Strange Tree Group‘s production of The Dastardly Ficus, and Other Comedic Tales of Woe and Misery, by Strange Tree founder Emily Schwartz, offered one of the most unique experiences I’ve had in recent memory. Funny, twisted, poignant, macabre, and a little sad: this was an evening I won’t soon forget. While scant on plot, Dastardly Ficus offered a voyaristic look into two highly eccentric and reclusive women who live with their own rules, march to their own drummer, talk their own language. Think Grey Gardens meets Tim Burton with a touch of Arsenic and Old Lace.
Upon entering the basement theatre of the Chopin space — a space that is unique in and of itself — the tone was set. You literally walked through a house facade to enter the performance area — the parlor of Jennifer and Geneva Derbyshire. In this tight, musty space, these two middle-aged sisters play out their twisted parlor games, bicker incessantly, and argue with their house ficus. The younger sister (by 13 months), Jennifer, has an affected English accent and an affectation for whimsy and the occasional anonymous cat funeral, and Geneva is a pinched spinster who at first seems like a wet blanket, but underneath the tailored and spectacled exterior lies a heart aching for love and acceptance. This is a relationship rich in co-dependence and love, albeit multiple threats of death and disownment (and possible dismemberment?). You are never quite sure who really owns the power in this dysfunctional family. The moment one seems to have the hand, the other plays the Ace. (I’m not sure what that really means since I don’t play cards, but it sounded good.)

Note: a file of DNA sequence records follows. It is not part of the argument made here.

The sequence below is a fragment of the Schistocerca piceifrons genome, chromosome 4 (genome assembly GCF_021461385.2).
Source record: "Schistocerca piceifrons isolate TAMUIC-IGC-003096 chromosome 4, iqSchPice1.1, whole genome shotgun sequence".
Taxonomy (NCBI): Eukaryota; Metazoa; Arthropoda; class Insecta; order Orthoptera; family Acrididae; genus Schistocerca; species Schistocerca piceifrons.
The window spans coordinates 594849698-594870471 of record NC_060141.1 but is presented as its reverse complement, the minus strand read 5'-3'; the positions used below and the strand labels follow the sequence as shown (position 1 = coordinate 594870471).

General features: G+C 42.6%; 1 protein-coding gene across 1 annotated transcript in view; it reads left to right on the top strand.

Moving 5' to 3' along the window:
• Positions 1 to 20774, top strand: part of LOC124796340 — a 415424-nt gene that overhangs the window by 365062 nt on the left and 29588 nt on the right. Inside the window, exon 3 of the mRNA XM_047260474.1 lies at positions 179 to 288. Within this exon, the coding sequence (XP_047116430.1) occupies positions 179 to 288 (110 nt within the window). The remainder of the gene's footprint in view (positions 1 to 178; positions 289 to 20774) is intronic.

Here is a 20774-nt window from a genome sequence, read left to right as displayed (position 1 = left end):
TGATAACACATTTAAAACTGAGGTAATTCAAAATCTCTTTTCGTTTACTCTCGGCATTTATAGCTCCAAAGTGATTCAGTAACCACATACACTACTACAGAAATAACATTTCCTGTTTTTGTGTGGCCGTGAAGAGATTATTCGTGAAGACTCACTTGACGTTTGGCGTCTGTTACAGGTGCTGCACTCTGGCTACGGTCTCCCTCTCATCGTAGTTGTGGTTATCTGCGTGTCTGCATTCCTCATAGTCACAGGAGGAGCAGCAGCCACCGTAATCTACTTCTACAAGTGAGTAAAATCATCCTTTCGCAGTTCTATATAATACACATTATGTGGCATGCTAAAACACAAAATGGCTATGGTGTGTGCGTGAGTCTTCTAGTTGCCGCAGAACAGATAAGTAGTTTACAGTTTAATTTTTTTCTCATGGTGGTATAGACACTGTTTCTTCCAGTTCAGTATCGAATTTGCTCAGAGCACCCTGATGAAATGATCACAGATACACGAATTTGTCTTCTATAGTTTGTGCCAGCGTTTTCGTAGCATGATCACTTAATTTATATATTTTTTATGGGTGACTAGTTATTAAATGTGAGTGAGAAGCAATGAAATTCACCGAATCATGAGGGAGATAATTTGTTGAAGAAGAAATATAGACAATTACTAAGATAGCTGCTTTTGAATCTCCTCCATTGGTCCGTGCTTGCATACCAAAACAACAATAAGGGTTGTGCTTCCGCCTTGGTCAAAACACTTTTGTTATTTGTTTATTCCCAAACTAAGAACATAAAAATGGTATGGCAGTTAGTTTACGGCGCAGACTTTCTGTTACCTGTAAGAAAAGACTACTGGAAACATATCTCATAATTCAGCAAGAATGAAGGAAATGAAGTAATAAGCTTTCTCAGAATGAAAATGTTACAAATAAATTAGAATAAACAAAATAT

As the elder sister Geneva, Carol Enoch was fantastic. When she literally and figuratively unbuttoned herself in act two, I fell in love. However, Nancy Freidrich stole the show as the dotty younger sister Jennifer. Her work in the second act was nothing short of brilliant, as she shuffled around orchestrating an ill-fated date for Geneva with Mr. Clock (the warm and quirky Scott Cupper).
I only have two quibbles: 1) The expository and vignette-heavy first act was overshadowed by the strength of the act two; and 2) this was probably one of the most uncomfortable spaces I’ve sat in. It was hot and stuffy, with zero leg room and seats that seemed determined to make you shift every two minutes.
Overall, Strange Tree really delivered a gem of a production. I must note Amanda Berg Wilson’s pitch-perfect direction, complete with choreographed scene changes, and Emily Schwartz and Kate Nawrocki’s set, which resembled a macabre pop-up book.
When I left the Chopin Theatre, I felt like I just spent an exceptional evening in the parlor of two wonderfully eccentric women — and I’m waiting for my next invitation. If this isn’t the point of theatre, what is?
Photos: Josh Hawkins